This photo by Jolanda van Velzen in Zaanstad in the Netherlands shows a banner made by inmates of the local prison. It says: ‘We stay inside. So should you‘. Apparently, in the Zaanstad prison there is space for spatial distancing during the coronavirus crisis. So, the prisoners don’t lose their sense of humour.
The situation in many prisons all over the world is much worse.
From Reuters news agency:
9 April 2020
DUBAI – When jailed Bahraini activist Abdullah Habeeb Swar developed a bad cough that lasted several days, his 14 cellmates feared he might have contracted the coronavirus and would spread it through their overcrowded wing.
“You can imagine how scared they were,” Swar told Reuters by telephone, referring to last month’s coughing fits.
He is one of hundreds of opposition politicians, activists, journalists and human rights defenders sentenced in mass trials. Detained in 2019 after six years in hiding and serving a 40-year term, Swar said he was not seen by a doctor.
Western-allied Bahrain has come under pressure from human rights organisations over prison conditions including overcrowding, poor sanitation and lack of medical care.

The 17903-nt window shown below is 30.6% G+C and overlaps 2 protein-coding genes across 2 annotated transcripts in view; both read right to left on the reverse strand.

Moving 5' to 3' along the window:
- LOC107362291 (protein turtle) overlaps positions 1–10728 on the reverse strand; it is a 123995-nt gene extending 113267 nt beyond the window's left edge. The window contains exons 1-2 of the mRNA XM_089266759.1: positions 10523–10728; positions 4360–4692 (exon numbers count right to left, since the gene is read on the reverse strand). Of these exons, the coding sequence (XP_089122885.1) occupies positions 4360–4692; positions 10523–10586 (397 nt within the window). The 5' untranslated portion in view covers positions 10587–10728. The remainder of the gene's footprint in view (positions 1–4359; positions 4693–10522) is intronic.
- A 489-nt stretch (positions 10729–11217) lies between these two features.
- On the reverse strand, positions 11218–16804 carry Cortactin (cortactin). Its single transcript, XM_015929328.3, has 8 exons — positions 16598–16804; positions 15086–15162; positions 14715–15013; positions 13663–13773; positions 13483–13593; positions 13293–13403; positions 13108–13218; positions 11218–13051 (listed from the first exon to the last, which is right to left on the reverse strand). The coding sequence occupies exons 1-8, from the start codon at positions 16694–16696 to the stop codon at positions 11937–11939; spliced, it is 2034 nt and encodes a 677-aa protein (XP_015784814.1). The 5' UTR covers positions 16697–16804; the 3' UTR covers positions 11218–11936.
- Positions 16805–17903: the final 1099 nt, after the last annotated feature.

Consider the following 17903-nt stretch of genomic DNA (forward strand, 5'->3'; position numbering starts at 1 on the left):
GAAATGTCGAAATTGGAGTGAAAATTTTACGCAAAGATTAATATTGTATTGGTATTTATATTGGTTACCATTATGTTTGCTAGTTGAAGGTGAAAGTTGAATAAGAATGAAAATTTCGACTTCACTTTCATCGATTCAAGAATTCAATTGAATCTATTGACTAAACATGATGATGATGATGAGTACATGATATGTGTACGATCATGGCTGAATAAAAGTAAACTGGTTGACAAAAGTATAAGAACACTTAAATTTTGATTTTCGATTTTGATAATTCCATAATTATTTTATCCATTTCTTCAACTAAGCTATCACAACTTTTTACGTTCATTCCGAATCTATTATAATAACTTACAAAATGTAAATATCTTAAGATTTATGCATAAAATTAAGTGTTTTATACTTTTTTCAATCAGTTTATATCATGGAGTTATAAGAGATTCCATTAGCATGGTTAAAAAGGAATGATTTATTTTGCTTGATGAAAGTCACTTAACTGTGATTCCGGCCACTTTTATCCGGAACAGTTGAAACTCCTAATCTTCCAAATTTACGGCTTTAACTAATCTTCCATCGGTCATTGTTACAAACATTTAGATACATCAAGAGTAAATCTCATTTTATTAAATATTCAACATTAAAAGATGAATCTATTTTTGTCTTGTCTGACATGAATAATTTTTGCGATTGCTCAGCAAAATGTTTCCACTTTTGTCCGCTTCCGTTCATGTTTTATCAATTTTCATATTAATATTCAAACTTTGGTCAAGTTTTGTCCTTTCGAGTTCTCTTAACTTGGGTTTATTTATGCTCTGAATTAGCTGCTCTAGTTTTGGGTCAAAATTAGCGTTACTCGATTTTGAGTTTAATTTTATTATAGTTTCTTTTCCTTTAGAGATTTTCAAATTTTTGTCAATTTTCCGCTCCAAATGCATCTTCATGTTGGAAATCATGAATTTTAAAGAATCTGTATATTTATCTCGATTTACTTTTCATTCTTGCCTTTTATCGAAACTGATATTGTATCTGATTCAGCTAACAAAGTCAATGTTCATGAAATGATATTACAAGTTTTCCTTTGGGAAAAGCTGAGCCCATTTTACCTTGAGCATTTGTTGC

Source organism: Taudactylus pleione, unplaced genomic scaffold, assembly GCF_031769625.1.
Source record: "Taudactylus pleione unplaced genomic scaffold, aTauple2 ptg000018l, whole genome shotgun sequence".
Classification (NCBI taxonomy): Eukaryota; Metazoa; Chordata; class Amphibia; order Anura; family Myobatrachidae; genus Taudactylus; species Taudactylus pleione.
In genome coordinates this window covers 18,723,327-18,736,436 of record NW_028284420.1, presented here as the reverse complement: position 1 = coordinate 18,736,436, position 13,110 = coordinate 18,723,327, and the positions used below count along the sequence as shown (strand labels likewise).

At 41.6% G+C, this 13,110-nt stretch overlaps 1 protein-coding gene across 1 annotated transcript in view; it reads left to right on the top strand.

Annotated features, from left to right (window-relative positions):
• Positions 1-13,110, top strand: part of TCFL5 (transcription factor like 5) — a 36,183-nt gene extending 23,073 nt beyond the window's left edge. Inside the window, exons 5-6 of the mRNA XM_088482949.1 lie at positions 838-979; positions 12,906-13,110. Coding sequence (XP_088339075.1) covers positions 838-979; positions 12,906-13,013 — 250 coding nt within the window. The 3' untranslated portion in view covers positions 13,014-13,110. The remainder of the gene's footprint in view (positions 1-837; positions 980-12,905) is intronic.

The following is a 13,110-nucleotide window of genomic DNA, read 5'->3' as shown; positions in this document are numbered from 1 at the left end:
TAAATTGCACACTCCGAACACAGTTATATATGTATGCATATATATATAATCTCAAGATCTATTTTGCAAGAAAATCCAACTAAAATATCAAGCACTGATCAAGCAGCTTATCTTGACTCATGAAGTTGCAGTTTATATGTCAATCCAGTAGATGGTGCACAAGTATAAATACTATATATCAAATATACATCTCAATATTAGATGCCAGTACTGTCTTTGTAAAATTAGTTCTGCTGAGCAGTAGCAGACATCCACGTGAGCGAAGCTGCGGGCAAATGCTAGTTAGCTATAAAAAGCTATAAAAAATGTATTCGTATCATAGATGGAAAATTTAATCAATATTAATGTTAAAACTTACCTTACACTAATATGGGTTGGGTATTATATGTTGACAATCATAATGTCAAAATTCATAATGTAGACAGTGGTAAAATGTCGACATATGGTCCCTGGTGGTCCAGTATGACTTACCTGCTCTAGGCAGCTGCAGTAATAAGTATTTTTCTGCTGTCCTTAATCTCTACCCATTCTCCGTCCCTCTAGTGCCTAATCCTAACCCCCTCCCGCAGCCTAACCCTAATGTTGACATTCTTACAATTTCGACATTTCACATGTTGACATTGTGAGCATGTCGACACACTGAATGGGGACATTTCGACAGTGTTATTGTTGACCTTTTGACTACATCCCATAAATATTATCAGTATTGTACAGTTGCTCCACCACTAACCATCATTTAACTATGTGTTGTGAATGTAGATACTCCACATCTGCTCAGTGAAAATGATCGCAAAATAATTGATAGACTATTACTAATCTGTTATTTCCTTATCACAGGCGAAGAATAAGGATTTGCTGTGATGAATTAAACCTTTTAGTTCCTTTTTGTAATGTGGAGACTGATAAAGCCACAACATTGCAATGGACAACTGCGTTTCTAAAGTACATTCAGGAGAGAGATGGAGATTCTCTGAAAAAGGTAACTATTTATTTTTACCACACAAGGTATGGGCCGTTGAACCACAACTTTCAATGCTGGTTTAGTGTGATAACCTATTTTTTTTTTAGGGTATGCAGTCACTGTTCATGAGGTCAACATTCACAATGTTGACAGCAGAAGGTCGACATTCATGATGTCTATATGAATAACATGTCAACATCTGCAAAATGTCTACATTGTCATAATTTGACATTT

In common with other countries in the Middle East and beyond, it has freed some prisoners … in response to the epidemic. The country has recorded more than 800 COVID-19 cases with five deaths.
But the around 1,500 freed so far exclude individuals jailed on national security grounds.
Rights groups including Amnesty International last week jointly called Bahraini authorities to release those who “peacefully exercised their rights to freedom of expression”, especially elderly prisoners or those with existing health conditions.
“The authorities don’t like to be seen to bend to political pressure,” said Marc Owen Jones of the Institute of Arab and Islamic Studies at the University of Exeter.
Mass trials became commonplace in Bahrain – home to the U.S. Navy’s Fifth Fleet – after a failed uprising in 2011 … Since then, the country has seen sporadic clashes between protesters and security forces …
“Al Khawaja turned 60 this week and he is the youngest,” said Ala’a Shehabi, a researcher at University College London.
Prominent among younger political detainees are Sheikh Ali Slaman, leader of dissolved opposition group al-Wefaq, and human rights defender Nabeel Rajab.
Prison authorities have banned family visits as a precaution, inmate Ali Hussein al-Haji told Reuters by telephone. But he and other prisoners said most prison guards and other staff do not wear protective gear.
“If coronavirus were to spread in Bahrain’s overcrowded prison, the effect will be catastrophic,” said Sayed Ahmed Alwadaei, director of advocacy at London-based Bahrain Institute for Rights and Democracy.
Lords call on government to save Bahraini torture victims from execution: here.